- Be a lamp, a lifeboat, or a ladder: that’s not just great life advice from Rumi, it also works for marketing. For your prospects, customers, and other audiences like employees and investors, how can marketing illuminate the situation your customers find themselves in, offer safe passage through the uncertain times, and help them climb out of the darkness? This requires strategy, which is simply defining goals, audiences, actions, and resources. Map out how you will be a lamp, a lifeboat, and a ladder for each of your audiences – carrying out those plans will be imperative in a recession.
- Keep producing the most important pieces of content you’ll ever have, which are customer success stories, use cases, testimonials, and quotes. Now more than ever, your prospects need to know how other companies and customers have benefited, what the process of working with your company was like, and the business impact of your solution. Don’t slow down this key initiative just because the economy has slowed down. In fact, I recommend doubling down on this tactic during slow times.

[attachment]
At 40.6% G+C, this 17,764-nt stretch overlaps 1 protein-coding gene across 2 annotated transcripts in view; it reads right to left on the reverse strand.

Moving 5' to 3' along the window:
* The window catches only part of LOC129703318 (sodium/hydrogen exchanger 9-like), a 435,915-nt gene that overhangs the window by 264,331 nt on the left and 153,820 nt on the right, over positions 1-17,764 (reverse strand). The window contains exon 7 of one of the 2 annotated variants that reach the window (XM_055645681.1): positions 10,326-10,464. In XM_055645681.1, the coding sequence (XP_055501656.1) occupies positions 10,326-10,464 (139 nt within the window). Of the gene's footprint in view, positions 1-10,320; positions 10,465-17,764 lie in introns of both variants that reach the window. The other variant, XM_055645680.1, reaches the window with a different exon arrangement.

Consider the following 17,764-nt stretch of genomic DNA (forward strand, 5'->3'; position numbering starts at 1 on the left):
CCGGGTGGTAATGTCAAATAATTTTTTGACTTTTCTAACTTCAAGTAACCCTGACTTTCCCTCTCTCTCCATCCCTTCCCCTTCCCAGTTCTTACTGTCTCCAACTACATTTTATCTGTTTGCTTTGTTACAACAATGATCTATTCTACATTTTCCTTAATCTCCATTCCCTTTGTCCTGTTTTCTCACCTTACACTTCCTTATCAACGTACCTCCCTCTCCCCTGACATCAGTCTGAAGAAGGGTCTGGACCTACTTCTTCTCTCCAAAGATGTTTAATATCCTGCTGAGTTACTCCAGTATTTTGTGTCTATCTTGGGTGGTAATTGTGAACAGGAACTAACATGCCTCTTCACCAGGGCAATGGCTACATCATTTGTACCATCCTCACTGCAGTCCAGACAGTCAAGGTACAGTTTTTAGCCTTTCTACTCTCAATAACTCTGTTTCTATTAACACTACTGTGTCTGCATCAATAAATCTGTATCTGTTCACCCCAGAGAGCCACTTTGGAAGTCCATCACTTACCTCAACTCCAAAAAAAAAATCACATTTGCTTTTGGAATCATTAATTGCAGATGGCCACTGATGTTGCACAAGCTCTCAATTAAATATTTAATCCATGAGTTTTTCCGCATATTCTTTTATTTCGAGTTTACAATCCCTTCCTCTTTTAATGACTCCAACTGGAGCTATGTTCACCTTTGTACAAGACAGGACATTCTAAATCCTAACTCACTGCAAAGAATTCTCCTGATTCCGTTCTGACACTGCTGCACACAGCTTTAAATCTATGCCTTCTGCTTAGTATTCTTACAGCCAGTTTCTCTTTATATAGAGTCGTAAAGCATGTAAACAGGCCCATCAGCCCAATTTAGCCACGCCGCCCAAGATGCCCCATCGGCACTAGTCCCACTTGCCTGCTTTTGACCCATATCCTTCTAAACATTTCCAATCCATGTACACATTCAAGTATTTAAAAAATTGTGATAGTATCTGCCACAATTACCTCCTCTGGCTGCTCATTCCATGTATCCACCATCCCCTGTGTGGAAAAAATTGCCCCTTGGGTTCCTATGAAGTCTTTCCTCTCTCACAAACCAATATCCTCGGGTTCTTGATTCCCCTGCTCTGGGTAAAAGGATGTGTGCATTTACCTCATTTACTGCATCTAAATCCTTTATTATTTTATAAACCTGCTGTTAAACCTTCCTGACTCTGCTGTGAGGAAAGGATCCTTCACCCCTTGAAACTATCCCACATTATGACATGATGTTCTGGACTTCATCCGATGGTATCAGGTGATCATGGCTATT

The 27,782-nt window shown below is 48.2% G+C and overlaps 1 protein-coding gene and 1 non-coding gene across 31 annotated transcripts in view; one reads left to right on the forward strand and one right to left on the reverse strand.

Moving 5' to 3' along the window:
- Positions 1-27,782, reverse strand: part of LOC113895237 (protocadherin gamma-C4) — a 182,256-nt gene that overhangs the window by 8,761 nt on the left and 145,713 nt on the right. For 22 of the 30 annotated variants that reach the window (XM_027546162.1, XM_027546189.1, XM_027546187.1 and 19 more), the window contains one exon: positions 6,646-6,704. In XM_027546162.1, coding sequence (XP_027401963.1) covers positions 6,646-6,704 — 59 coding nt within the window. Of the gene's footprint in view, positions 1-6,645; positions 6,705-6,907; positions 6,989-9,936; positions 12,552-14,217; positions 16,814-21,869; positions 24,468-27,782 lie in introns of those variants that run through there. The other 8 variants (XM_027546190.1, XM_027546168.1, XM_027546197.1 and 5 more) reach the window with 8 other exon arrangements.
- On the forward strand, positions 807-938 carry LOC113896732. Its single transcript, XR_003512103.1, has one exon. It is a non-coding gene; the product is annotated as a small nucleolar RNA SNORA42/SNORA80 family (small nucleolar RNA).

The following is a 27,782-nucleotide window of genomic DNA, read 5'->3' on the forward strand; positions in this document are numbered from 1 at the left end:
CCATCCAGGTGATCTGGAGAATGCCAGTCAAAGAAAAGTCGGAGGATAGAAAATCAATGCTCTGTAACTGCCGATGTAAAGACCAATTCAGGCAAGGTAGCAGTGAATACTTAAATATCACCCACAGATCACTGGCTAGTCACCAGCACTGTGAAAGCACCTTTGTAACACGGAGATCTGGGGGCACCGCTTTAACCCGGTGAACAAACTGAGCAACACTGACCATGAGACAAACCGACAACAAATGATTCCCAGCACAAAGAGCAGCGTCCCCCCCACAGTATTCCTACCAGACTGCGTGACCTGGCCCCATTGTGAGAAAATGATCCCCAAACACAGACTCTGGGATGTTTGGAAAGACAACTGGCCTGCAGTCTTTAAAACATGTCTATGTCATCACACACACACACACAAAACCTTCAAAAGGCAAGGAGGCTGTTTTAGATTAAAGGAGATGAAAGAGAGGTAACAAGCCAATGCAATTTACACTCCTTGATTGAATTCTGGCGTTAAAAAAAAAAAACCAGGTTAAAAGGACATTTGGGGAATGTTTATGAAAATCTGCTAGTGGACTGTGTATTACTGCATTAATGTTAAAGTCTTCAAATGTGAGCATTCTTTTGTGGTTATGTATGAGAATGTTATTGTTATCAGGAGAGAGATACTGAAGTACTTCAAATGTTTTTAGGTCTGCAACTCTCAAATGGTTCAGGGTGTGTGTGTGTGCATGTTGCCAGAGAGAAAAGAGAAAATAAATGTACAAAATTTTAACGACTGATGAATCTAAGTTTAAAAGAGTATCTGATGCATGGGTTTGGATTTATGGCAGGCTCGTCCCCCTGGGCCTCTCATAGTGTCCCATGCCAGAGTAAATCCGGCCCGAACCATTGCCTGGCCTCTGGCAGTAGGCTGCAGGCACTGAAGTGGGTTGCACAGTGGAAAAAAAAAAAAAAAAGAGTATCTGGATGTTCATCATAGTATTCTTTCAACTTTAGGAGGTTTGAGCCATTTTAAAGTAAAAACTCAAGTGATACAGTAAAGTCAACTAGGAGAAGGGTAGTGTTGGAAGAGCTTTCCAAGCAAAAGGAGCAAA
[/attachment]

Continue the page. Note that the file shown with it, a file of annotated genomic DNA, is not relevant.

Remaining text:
I hope this blog post has offered useful advice to B2B marketing pros going through tough cutbacks. If I could offer one more piece of advice, it would be to urge you to be a lamp, a lifeboat, or a ladder to those around you – colleagues you’ve worked with in the past, co-workers who have gotten laid off, acquaintances on LinkedIn. How can you be of service to the world around you? The answer to that could well be the best marketing you’ll ever do.
Want to read more on marketing strategy from Kim? Check out her blog post, Is Your Marketing Strategy Everything It Could Be? If you’d like to learn more about AimPoint Group and how we can help you recession-proof your marketing, please request a consultation.